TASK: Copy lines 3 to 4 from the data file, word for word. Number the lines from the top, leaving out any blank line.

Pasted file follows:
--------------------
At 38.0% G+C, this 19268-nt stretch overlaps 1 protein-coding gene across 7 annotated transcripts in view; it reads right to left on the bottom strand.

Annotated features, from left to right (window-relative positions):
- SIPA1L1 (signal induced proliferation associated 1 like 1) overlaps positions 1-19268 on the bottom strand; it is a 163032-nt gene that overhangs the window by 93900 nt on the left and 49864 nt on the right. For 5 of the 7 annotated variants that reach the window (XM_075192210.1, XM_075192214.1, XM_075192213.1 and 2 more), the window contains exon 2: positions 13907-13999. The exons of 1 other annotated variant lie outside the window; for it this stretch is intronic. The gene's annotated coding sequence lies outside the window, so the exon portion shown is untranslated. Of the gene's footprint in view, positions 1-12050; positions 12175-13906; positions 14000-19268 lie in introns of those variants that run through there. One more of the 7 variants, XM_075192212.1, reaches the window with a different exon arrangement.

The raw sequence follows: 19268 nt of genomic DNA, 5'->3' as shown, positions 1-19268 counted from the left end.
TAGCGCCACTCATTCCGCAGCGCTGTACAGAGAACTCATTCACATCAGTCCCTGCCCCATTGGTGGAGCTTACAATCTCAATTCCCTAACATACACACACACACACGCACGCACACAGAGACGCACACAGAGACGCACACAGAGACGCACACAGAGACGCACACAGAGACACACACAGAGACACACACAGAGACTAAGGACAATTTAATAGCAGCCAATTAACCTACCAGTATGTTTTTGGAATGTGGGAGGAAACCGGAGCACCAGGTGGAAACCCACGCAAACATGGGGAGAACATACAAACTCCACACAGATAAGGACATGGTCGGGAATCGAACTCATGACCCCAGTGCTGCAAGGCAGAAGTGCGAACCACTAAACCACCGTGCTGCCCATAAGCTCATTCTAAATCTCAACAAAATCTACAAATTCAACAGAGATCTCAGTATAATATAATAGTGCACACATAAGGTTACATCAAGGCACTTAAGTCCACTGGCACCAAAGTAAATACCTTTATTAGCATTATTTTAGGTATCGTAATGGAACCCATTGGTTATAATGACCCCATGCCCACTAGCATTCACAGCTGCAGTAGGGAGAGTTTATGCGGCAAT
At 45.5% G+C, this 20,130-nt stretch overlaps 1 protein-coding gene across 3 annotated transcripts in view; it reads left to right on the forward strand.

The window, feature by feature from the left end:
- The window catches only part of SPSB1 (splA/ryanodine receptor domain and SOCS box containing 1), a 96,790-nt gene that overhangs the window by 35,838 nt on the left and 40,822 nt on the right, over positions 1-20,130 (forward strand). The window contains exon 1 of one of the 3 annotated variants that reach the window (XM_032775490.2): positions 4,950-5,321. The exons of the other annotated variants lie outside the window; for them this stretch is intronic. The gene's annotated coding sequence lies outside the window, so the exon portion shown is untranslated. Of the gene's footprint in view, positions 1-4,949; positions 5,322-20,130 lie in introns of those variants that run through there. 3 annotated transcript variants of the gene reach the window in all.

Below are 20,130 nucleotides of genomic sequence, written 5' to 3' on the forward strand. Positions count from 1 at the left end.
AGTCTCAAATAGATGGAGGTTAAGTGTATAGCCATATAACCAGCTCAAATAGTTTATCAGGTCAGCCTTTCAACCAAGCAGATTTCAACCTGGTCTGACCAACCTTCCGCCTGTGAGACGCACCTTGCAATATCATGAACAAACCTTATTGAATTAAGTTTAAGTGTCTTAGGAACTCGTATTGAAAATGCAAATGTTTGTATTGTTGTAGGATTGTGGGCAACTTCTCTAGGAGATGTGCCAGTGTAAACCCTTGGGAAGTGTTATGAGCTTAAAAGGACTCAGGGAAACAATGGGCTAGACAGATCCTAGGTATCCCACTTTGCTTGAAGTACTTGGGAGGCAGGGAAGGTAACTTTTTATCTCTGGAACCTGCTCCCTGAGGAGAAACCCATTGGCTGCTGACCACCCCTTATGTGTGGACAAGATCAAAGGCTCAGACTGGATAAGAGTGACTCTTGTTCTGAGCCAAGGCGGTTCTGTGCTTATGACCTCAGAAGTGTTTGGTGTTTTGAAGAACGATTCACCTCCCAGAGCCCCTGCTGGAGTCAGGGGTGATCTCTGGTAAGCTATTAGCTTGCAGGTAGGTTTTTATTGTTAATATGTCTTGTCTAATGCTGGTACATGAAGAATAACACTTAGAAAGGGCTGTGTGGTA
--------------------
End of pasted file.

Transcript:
- SIPA1L1 (signal induced proliferation associated 1 like 1) overlaps positions 1-19268 on the bottom strand; it is a 163032-nt gene that overhangs the window by 93900 nt on the left and 49864 nt on the right. For 5 of the 7 annotated variants that reach the window (XM_075192210.1, XM_075192214.1, XM_075192213.1 and 2 more), the window contains exon 2: positions 13907-13999. The exons of 1 other annotated variant lie outside the window; for it this stretch is intronic. The gene's annotated coding sequence lies outside the window, so the exon portion shown is untranslated. Of the gene's footprint in view, positions 1-12050; positions 12175-13906; positions 14000-19268 lie in introns of those variants that run through there. One more of the 7 variants, XM_075192212.1, reaches the window with a different exon arrangement.

The raw sequence follows: 19268 nt of genomic DNA, 5'->3' as shown, positions 1-19268 counted from the left end.